Lessons from the Last Supper - Matthew 26:16-30 Argyle 3/1/15 The Gospel of Matthew. Introduction to Scripture - PDF

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1 Lessons from the Last Supper - Matthew 26:16-30 Argyle 3/1/15 The Gospel of Matthew Introduction to Scripture In his booklet (picture)what Christian Parents Should Know about Infant Baptism, John Sartelle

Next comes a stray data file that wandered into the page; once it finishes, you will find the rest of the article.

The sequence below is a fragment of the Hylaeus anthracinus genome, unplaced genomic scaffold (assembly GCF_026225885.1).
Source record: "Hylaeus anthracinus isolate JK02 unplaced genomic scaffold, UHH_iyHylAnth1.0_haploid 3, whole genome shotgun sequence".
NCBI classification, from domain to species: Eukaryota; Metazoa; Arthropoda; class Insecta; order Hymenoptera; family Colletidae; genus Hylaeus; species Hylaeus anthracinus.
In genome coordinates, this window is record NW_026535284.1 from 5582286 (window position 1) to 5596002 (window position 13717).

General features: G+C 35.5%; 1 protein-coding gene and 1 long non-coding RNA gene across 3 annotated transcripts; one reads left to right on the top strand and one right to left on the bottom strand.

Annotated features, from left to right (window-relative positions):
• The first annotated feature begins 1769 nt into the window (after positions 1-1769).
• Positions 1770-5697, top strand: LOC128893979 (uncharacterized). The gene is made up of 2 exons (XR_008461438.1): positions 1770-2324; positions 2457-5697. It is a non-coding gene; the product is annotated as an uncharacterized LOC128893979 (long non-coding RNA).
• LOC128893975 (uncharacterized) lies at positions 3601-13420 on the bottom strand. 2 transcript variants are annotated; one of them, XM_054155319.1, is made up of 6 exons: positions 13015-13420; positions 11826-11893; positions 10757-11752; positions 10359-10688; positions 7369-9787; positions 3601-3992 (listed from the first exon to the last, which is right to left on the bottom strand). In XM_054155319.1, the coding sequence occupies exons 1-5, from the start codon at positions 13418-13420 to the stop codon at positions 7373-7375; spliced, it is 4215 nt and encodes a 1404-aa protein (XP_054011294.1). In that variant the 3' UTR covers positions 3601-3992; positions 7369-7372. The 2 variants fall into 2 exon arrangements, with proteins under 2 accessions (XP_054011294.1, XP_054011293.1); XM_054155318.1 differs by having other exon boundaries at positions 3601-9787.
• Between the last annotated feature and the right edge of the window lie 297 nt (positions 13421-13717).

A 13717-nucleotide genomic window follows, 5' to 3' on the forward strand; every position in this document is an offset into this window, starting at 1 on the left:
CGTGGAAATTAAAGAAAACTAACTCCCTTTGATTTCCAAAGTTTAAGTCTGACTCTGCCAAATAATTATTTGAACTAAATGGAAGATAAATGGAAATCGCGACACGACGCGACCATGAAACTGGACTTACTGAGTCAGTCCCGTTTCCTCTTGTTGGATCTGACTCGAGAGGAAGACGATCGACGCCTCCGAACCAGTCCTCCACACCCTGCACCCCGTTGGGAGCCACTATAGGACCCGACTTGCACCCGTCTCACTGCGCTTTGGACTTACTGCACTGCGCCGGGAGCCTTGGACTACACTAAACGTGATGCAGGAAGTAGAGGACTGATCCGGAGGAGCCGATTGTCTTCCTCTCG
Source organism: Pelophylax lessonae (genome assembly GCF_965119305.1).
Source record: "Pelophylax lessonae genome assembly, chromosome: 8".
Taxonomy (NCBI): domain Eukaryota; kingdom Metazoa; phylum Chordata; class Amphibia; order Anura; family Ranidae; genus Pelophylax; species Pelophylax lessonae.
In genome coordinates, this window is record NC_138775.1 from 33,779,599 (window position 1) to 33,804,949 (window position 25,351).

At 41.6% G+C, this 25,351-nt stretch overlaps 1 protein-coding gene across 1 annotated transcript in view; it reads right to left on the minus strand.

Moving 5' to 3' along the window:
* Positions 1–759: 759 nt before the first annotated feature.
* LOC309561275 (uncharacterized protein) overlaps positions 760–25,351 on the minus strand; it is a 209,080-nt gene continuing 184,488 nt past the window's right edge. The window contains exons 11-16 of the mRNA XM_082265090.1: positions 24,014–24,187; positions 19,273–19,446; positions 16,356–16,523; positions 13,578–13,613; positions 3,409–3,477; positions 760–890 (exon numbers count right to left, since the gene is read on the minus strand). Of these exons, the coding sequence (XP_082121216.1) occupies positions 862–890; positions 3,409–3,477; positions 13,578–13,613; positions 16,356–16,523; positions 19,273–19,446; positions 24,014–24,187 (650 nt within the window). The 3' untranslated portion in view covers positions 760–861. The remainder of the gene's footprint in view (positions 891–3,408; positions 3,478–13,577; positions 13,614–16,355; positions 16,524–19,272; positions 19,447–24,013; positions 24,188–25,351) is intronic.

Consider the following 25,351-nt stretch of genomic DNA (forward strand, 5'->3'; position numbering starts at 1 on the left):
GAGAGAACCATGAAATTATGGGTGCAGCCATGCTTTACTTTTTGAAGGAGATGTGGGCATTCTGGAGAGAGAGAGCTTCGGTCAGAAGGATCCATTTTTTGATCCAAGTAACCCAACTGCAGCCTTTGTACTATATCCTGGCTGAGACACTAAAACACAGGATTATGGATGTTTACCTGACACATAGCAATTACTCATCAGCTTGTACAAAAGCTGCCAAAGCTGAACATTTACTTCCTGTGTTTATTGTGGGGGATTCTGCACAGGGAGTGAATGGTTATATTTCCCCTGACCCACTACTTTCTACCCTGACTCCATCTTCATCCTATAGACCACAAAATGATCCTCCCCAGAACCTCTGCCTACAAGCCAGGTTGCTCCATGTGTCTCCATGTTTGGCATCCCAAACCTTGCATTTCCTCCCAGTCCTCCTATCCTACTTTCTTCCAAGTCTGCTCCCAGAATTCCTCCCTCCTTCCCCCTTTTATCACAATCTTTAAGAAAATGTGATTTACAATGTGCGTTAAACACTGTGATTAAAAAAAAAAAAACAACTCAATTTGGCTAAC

1 Lessons from the Last Supper - Matthew 26:16-30 Argyle 3/1/15 The Gospel of Matthew Introduction to Scripture In his booklet (picture)what Christian Parents Should Know about Infant Baptism, John Sartelle says, every New Testament teaching has its roots in the Old Testament. We are going to really see that this morning in our study of the Last Supper. What Jesus did and said at the Last Supper had its roots in the Old Testament Passover celebration. And what we will do this morning when we celebrate the Lord s Supper, does as well. BTW - I ll be talking about both the Last Supper and the Lord s Supper this morning, and I may confuse those terms. When I am talking about what happened in this morning s Scripture passage, I mean to say the Last Supper (picture). And when I am talking about the celebration (picture) we will participate in here in worship this morning, that is the Lord s Supper. If I get those terms mixed up, I would appreciate it if you make the correction in your brains. (Read) (Pray) I want to focus this morning on how the Last Supper looked to the past, to the present and to the future. The Last Supper Looked to the Past First, we want to look at how the Last Supper looked to the past. The occasion for which Jesus and the disciples gathered for was the Passover. It won t be as obvious to us Gentiles, but to a faithful Jew, what Jesus did and said was 2 clearly connected to the Passover. In fact, the better we understand the Passover, the better we ll understand the Last Supper and Jesus death on the cross which it pointed to. Once a year Jewish pilgrims would come to Jerusalem in the spring to celebrate the Passover feast in remembrance of what God had done in delivering them from slavery in Egypt. The Passover remembered and celebrated God s protecting his people from the angel of death which was the last of the plagues that God sent upon the Egyptians to force him to let the Israelites go from slavery. And it celebrated God s protection as the fled Egypt through the Red Sea and into the desert. On Thursday afternoon of Passover week one lamb per household would be brought to the temple court where the priests would sacrifice it. A household could be a large family or a grouping of about 10 people that could include smaller families, couples and singles. With up to 3 million Jewish pilgrims coming to Jerusalem for the Passover, a lot of lambs were sacrificed for Passover. The blood would be passed along in basins and poured out at the foot of the altar. So when Jesus talked about his blood being poured out this would be the image in his disciples minds. The fat of the lamb would be burned on the altar as a burnt offering for sin. The Passover lamb was a sin sacrifice. After sunset, the household would gather in a home to eat the Passover meal. The head of the household would begin the dinner with a prayer of 3 thanksgiving for the feast day. There would be a preliminary course of food followed by a child asking what was the meaning of all of this. Then the head of the household would carefully explain the connection between each of the symbols and the Exodus. The lamb represented the sacrifice that saved them from the angel of death; the bitter herbs reminded them of the years of slavery; the unleavened bread reminded them of the haste with which they fled Israel. The empty chair of the table was for Elijah who was expected to return to announce the coming of the Messiah. There would be four cups of wine served during the meal, each with a different significance. Throughout the whole meal the participants would sing from Psalms It was quite an elaborate ritual, but the Jews did not want to forget and they wanted to make sure they passed on to their children the story of how God had delivered them from slavery in Egypt. So, when Jesus gathered his disciples to prepare them for his own death which would deliver them from slavery to sin, he did it in the context of the Passover. That context would be a great help to them in understanding Jesus death on the cross. The Last Supper looked to the past. The Last Supper Looked to the Present The Last Supper also looked to the present. The present reality for Jesus at the Last Supper was that he would be dead in less than 24 hours. That s what he meant when he said, My appointed time is near. While they were eating Jesus told them that one of them would betray him. Then as he was passing the bread 4 and the cup around, which would have been a regular part of the Passover meal, he hijacked the ceremony and applied it to his impending death. When he took the bread and said, Take and eat, this is my body, heads would have turned. What did he say? What does he mean? Jesus kept going taking one the cups of wine saying, Drink from it, all of you. 28 This is my blood of the covenant, which is poured out for many for the forgiveness of sins. Wow, Jesus was really off script. Like our saying of the Apostles Creed or praying the Lord s Prayer, everyone would have known the words that Jesus was expected to say. These were the words that were said year in and year out at the Passover. When Jesus changed the words, he was alerting them to what was going on. The Lamb of God, the ultimate sacrifice to which all the Old Testament animal sacrifices pointed, was about to pour out his blood. It would result in the forgiveness of sins and a new covenant being established between God and people. God had established a covenant with his people through Abraham. The covenant is laid out for us in the Old Testament. Passover and circumcision were the key celebrations for that covenant. The prophet, Jeremiah, however, had promised that one day God would make a new covenant. He wrote, The days are coming, declares the LORD, when I will make a new covenant with the people of Israel and with the people of Judah. 32 It will not be like the covenant I made with their ancestors when I took them by the hand to lead them out of Egypt, because they broke my covenant, though I was a husband to them, declares the LORD. 33 This is the covenant I will make with the people of Israel after that time, 5 declares the LORD. I will put my law in their minds and write it on their hearts. I will be their God, and they will be my people. 34 No longer will they teach their neighbor, or say to one another, Know the LORD, because they will all know me, from the least of them to the greatest, declares the LORD. For I will forgive their wickedness and will remember their sins no more. (Jeremiah 31:31-34) The new covenant which Jeremiah had promised hundreds of years earlier was now being instituted through Jesus. The appointed time had come. The Last Supper Looked to the Future The Last Supper looked to the past, to the present and to the future. As he was passing the cup around, Jesus said, 29 I tell you, I will not drink of this fruit of the vine from now on until that day when I drink it anew with you in my Father s kingdom. A few days before this Jesus had taught the disciples about his second coming. They didn t understand this at the time, but Jesus was preparing them for the fact that he would be leaving them. But his death would not be the final word. Nor even his resurrection and ascension. He was coming back and when he did, there would be a great banquet. In the Book of Revelation this is called the wedding supper of the lamb. Jesus said he would not drink wine again until that day. In the midst of a confusing and scary time, Jesus gave his disciples a reason for hope. Someday, he would be coming back. (Move to the floor) 6 Conclusion Ever since Jesus death, resurrection and ascension, Christians have gathered regularly to reenact what Jesus did on the last night of his life. We call it the Lord s Supper and it, too, looks to the past, the present and the future. What is the significance of the bread and the cup? What do they remind us of? These aren t random symbols. We eat the bread reminding us of Jesus body which was broken for us and drink the juice reminding us of Jesus blood which was poured out for the forgiveness of sins and to establish a new covenant. Jesus didn t want us to forget what the basis of our salvation is. We aren t saved by our religious activities or good works, as good as those things are. We are saved by faith in the death of Christ on the cross and nothing else. The Lord s Supper looks to past Jesus death on the cross on our behalf. The Lord s Supper also looks to the present. In the Lord s Supper we experience the presence of Christ and are strengthened in our faith. I love that post-resurrection story in Luke 24 where Cleopas and another disciple are returning home to Emmaus after Jesus crucifixion. They are confused and discouraged. The risen Jesus joins them along the road, but they don t recognize him. He asks them what was going on and they tell him all about himself. It is a funny story when you think about it. They tell Jesus about this prophet named Jesus who taught and did amazing things. But the chief priests and rulers crucified him. They say, we had hoped that he was the one who was going to 7 redeem Israel. Then they tell Jesus that some of their women had gone to the tomb that morning, but it was empty. They had quite a conversation with Jesus, but they didn t realize it was him. When was it that they finally recognized that it was the risen Jesus they were talking to? Luke wrote, When [Jesus] was at the table with them, he took bread, gave thanks, broke it and began to give it to them. Then their eyes were opened and they recognized him (Luke 24:30-31) When Jesus broke the bread they recognized him. Jesus is here with us this morning as he always is when we gather as his people. Maybe you are aware of that, but maybe his presence is just a fact you know, but is not real in your experience. He has given us this wonderful and powerful means of experiencing his presence. When we eat the bread, slowly chewing it as we think about his death on the cross for us, and as we drink the cup, smelling and tasting the juice that represents his blood, through faith we experience his presence. He is here using these physical means to strengthen us spiritually for the work and battle ahead of us. Jesus is present with us in the Lord s Supper. And then, the Lord s Supper looks to the future. In Paul s description of the Lord s Supper in I Corinthians 11 he wrote, For whenever you eat this bread and drink this cup, you proclaim the Lord s death until he comes. It s interesting that although we look back to Jesus death when we celebrate the Lord s Supper, we also look to Jesus future return. Every time we celebrate the Lord s Supper we are reminded that Jesus is coming back, maybe this year, maybe this week! And 8 so, we are spurred on to look for and prepare for that day. Are you ready for Jesus return? Are all your friends and family? We need to prepare. So, as we gather around the Lord s table this morning, I encourage you to remember the roots of this event in Jesus Last Supper with his disciples right before he was crucified. As you celebrate what God has done for you, look back to Jesus death on your behalf. Look to Jesus presence with us this morning. And make sure you are preparing for Jesus return.